More, Less, Love @ My Library: Surveying Library Users for Service and Space Planning
Tasha Madison and Li Zhang - University of Saskatchewan
Like many other academic libraries, the Engineering Library of the University of Saskatchewan has been striving to transform ourselves to be the central hub of student learning. In order to accommodate the changing pedagogy of engineering education, the Library and the College of Engineering started conversations on rejuvenating the Engineering Library. To be better prepared for the service and space planning, we decided to conduct a survey to identify the needs of our users.
Literature has shown that library users can provide important information for library planning. Therefore, the survey targeted to the major clientele of the Library: the engineering students.
The survey was conducted in November and December 2014. In order to increase response rate, the survey only included three simple open ended questions:
- What do you want more of the Engineering Library?
- What do you want less of the Engineering Library?
- What do you love about the Engineering Library?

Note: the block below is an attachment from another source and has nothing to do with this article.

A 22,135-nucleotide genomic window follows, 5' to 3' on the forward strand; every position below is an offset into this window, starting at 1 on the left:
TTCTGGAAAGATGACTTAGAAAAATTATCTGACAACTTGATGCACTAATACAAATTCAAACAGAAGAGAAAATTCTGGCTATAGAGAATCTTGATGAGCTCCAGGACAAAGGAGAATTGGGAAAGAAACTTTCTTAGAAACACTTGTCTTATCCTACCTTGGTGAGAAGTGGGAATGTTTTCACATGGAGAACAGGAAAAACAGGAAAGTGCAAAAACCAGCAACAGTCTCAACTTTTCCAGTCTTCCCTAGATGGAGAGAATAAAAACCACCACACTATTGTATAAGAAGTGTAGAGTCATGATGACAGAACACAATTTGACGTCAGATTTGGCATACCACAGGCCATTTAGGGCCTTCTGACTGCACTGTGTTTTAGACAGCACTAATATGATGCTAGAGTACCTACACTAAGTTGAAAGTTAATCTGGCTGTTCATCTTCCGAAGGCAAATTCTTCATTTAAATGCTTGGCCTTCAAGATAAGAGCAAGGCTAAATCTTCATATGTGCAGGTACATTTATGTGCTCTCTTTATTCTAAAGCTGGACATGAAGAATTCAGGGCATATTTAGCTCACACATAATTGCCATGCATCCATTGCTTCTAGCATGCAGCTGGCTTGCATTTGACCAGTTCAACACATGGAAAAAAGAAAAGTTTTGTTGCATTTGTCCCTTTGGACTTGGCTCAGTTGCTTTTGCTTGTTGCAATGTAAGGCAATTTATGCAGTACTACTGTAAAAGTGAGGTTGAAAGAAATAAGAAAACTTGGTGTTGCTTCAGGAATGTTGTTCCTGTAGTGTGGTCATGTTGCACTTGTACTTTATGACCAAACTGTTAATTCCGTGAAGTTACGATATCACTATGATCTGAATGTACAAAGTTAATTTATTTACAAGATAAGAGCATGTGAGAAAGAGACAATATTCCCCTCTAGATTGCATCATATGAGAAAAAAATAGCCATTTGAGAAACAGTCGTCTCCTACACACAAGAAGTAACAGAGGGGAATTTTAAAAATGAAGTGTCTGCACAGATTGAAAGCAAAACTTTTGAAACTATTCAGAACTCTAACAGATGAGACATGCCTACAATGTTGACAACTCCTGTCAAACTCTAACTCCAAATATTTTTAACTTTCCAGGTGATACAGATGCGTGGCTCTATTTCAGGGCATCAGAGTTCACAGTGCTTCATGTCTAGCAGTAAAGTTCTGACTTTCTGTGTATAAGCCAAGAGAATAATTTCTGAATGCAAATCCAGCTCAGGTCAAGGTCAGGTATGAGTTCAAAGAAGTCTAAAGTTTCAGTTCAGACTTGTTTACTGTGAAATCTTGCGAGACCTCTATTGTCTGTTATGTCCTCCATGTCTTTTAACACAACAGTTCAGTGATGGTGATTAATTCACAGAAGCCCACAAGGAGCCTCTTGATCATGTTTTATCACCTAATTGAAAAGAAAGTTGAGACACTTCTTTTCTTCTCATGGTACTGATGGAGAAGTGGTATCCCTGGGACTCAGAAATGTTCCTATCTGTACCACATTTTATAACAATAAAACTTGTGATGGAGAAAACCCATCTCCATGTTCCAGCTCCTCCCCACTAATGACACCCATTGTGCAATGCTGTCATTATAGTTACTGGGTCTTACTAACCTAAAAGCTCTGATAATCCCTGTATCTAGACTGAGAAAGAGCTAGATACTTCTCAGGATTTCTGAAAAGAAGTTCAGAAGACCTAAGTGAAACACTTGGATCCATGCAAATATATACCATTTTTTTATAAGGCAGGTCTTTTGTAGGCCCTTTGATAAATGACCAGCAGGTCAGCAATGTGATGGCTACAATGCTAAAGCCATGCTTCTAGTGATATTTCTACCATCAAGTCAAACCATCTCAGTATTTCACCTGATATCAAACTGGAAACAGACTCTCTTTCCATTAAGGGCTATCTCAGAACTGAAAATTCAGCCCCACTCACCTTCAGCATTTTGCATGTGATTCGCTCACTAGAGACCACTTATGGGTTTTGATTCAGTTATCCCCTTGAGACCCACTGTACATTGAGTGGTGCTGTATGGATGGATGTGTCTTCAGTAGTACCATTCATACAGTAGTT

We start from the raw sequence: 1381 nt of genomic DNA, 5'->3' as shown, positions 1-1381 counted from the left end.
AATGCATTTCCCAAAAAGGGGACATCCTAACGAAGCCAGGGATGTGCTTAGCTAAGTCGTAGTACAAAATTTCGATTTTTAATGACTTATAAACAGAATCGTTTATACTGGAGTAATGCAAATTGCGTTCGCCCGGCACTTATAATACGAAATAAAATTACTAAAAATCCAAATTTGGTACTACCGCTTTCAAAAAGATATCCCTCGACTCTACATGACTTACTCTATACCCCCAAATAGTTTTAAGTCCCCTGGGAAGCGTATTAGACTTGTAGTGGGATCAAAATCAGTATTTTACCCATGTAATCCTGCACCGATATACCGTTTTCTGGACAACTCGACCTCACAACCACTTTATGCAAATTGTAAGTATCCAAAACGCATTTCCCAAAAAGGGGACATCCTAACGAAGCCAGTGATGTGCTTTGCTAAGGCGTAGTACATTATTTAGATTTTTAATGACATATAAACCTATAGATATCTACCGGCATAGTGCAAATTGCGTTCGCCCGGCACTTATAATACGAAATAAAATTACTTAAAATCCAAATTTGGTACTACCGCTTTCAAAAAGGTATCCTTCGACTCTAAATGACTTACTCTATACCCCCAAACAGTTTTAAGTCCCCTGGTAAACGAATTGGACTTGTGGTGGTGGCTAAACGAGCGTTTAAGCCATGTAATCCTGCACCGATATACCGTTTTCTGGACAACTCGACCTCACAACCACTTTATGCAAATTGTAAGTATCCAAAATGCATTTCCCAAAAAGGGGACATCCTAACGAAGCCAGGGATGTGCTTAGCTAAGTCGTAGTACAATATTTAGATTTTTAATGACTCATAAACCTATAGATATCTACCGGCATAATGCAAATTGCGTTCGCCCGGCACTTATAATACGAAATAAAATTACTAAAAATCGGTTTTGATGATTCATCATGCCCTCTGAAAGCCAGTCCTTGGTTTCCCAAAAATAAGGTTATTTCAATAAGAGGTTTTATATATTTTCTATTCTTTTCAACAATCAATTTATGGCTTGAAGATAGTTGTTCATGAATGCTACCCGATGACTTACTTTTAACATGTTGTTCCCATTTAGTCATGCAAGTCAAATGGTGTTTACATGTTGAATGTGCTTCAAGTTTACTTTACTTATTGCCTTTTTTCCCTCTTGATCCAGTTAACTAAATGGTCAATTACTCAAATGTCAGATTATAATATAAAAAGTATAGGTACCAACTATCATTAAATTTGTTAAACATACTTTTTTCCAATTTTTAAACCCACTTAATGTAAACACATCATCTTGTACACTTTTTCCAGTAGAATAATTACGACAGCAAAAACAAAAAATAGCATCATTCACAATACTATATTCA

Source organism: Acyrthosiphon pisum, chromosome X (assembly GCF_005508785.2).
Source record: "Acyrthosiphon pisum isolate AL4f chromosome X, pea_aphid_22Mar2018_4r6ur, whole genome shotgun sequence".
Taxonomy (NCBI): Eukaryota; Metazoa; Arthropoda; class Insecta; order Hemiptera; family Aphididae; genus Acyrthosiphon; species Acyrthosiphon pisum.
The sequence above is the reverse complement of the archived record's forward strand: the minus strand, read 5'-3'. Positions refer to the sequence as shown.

The preliminary results show that students want more computers, more group and individual study space, longer library hour; they want less noise and fewer print books; and they love our staff and environment. In the presentation, we will also compare the results with LibQUAL 2013 findings, and discuss how the results can be incorporated in the future library space and service planning. We will also discuss how librarians and library assistants worked collaboratively to create, promote, implement and analyze the results of this survey.
STS Research Agenda
Andrea Baruzzi – Princeton University
Jeanne Hoover – East Carolina University
Roxanne Bogucka – University of Texas, Austin
Purpose: The task force was charged to “…provide STS members with recommended areas for exploration in science and technology library research.”